Mannheim, 04/02/2021 This is going to be an extraordinary year, which like 2020 will set our lives on its head. The pandemic has complicated our lives while at the same time accelerating processes that normally would have taken place over years.
With remote work and homeschooling, people are spending more time at home. People are doing more cooking in their own kitchen – and with greater enthusiasm – and the kitchen is being used as a comprehensive living space. Priorities are changing, and although the purchase of a new kitchen might not be on the agenda, people are definitely investing in things with more lasting value rather than clothing or travel. That’s why the kitchen trade has seen a significant upswing in sales despite the coronavirus.
With kitchens, comfort, functionality and cosiness are the prime considerations. Which features are currently in demand in terms of furniture and appliances and what the future tendencies are, you can find out in the results of the latest survey of AMK members. Colours, materials, technology, equipment, style – what’s going to stick around, what new things are coming?
Here is our 2021/2022 trend barometer:
Planning and floor plan
The generous open kitchen, relaxed and expressive, is high in demand, as always. In most new houses, flowing transitions between the cooking, dining and living spaces have become part of the architectural standard. Here, pocket door cabinets are used to quickly make the kitchen available – and disappear again after use. A coffee bar, a kitchenette with appliances or a shelf with supplies can be concealed very nicely behind the high doors, which disappear back into the sides of the cupboard.
At the same time, demand is growing for small compact kitchenettes with perfectly optimised storage space. Why is that? The real estate market has continued to tighten in urban areas. Small apartments in particular are expensive, and thus you have to make every square inch count. The idea that you should be able to take your kitchen – or part of it – with you when you move is driving a slight increase in demand for modular construction with furniture on feet instead of a base.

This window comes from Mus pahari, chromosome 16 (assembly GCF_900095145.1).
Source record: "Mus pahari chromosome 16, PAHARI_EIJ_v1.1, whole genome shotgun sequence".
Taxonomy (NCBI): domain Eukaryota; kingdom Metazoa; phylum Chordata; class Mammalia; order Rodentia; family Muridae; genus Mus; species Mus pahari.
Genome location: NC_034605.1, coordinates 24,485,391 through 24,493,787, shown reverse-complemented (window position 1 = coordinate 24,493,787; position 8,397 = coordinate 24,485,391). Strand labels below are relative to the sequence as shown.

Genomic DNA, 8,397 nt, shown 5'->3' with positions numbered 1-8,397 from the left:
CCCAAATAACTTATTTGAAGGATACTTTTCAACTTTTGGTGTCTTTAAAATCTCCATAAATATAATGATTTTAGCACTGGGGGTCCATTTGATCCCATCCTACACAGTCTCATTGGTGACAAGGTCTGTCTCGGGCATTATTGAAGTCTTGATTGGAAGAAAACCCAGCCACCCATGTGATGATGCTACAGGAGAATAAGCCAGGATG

Kitchen islands are especially popular. The free-standing elements give the kitchen a more casual look, create work space, and may serve as an additional dining area and as a room divider.
The kitchen is evolving beyond itself: In many cases, the planning of the design specialist will also include adjoining areas such as the pantry, utility room, cloakroom, dressing room and even the bathroom. Typical kitchen-specific features such as durability, resilience, ease of use, use of storage space and a well-thought-out combination of furniture and technology are simply very conducive to this. Whether it’s a home office or the sideboard next to the dining area – living and kitchen furniture from a single source makes for a unified look.
Word is getting around that a high built-in oven is a huge gain in comfort. The idea of placing wine refrigerators, coffee machines, steam ovens and dishwashers at a height that’s not too hard on the back is becoming more popular. With the dishwasher in particular, it makes sense since it makes removing clean dishes easier.
As storage room for plates, cups and glasses, wall units are the furniture of choice. These have sliding doors or doors that open upward, giving you maximum freedom of movement and helping you to avoid bumping your head. With lift-up doors, electrical opening systems are becoming more established – the door is lowered again just by pressing a button on a small switch in the cupboard. This is a real benefit for ergonomics.
Drawers as well as practical pull-out shelves are used to bring food, cookware, etc. from deep inside the cabinet to the front and make optimal use of the reserve space. A customised and flexible inside organisation for cutlery and supplies makes everything better organised. Colours such as grey and black and oak wood are dominant in the furnishings, which mostly relates to the external appearance. Fittings with damping systems are a must, which ensures smooth, controlled and noise-free closing. Just as things on the inside are customised, the height of the working area is planned, i.e. perfectly tailored to the height of the user.
So what does a trendy kitchen look like after all? It certainly looks restrained and straightforward. Often it is handle-free and in some cases opens mechanically while in other cases with electrical support. Where they are used, handles are discreet and are made of metal. Or there are handle recesses and strips directly in the front, thereby lending the kitchen a calm appearance.
The current style trends range from the “Industrial look” to a neutral and pure linearity to the modern and smooth cottage look. The traditional cottage style is in decline. Indoor plants and herbs are finding their way into the kitchen (urban farming). In addition to the brighter Scandi Look, there are also alpine touches (see wood and nature).
The beauty of it is that nothing is dogmatic: instead of “either or”, “both and” is the order of the day, and a mixture of styles is the key to an individual design.